News / South Africa

Gosebo Mathope
3 minute read
14 Jun 2017
5:31 pm

Ramaphosa confident state pensions are safe

Gosebo Mathope

The deputy president believes pensions are not being used to bail out struggling parastatals.

WHAT’S THE SCORE? Cyril Ramaphosa yesterday faced questions from the National Assembly about the economy and the legal status of sex workers.

Deputy President Cyril Ramaphosa told MPs during his last Q&A session before parliament goes into recess that “what one can say clearly is that GEPF [the Government Employees’ Pension Fund], which is managed by PIC [Public Investment Corporation], will always make sure that funds of contributors are safe and well managed”.

Ramaphosa was answering a question posed by DA MP and shadow minister of public enterprises Natasha Mazzone concerning the likelihood of the GEPF “bailing out” more ailing state-owned entities.

The PIC is a fund manager on behalf of the GEPF, and Mazzone told Ramaphosa that civil servants, including MPs, were jittery that their pensions would be squandered on state-owned entities currently plagued by maladministration.

“The PIC was for some years only worth half a billion and now it is well above a trillion and more. It tells you the GEPF is managed wisely. They [the PIC] invest in a number of companies and their investment strategy has always struck me as prudent,” Ramaphosa told MPs.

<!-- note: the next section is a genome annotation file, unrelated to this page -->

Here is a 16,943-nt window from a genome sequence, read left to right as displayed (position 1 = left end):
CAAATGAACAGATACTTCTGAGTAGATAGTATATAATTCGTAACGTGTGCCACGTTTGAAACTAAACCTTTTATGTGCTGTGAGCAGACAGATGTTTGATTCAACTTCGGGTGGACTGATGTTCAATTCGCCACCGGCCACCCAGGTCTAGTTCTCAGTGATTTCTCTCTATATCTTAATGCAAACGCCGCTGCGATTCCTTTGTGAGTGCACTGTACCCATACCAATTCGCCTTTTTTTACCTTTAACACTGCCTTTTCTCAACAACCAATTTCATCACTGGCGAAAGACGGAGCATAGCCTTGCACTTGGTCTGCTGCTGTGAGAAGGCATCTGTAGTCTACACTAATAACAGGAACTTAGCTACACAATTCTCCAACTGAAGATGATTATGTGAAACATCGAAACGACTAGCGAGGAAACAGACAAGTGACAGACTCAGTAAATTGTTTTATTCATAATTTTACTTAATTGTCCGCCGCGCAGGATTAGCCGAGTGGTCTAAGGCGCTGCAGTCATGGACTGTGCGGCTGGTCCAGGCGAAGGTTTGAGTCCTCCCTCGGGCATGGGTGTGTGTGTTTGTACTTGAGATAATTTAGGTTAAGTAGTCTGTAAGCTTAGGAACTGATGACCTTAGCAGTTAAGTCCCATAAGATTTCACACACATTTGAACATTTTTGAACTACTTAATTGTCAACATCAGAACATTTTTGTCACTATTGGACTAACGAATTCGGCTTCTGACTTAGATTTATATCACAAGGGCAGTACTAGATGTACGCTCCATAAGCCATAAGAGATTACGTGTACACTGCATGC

He said the PIC’s investment strategy was long term and if it decided to invest money in state-owned entities, that “does not mean they are bailing them out. If they invest in Eskom, they know Eskom is a money generator and they take a long-term view. The PIC has distinguished itself as a very good fund manager.”

Reiterating that he does not share the “fear”, Ramaphosa said what gives him comfort that public servants’ pension funds are safe is because the PIC has very good corporate governance systems and it would never be in a position where it has to pay all civil servants simultaneously, as the beneficiaries reach pensionable age at different junctures.

READ MORE: Here is what we know about Deputy Finance Minister Sfiso Buthelezi

Ramaphosa further told MPs the main reason the GEPF assets could cover 120% of of pensionable obligation in 2004, as compared to the current 79% capacity, was because in the pension world the ratio of cover to obligations fluctuates.

He told MPs the minister of finance would be able to give more details.

Ramaphosa also expressed confidence in the deputy finance minister, who serves as chairperson of the PIC, saying he “has fiduciary responsibility to ensure it functions well”.

“I am satisfied with the level of governance.”

Buthelezi was recently fingered in the #GuptaEmails as allegedly being party to dodgy deals with the Gupta family.

Ramaphosa agreed with the NFP’s Shaikh Imam that GEPF pension contributors should be able to use their investments as leverage in situations where they are unable to obtain home loans from banks.

“I visited Singapore where government employees belong to a pension fund on a compulsory basis and their membership guarantees them housing because they use their pensions as collateral for housing.

“It has been in place over many years, to a point where housing in that country is one of the best and it is underpinned by the state pension. All employees, be they in the private or public sector, have to contributed to this pension fund,” said Ramaphosa.


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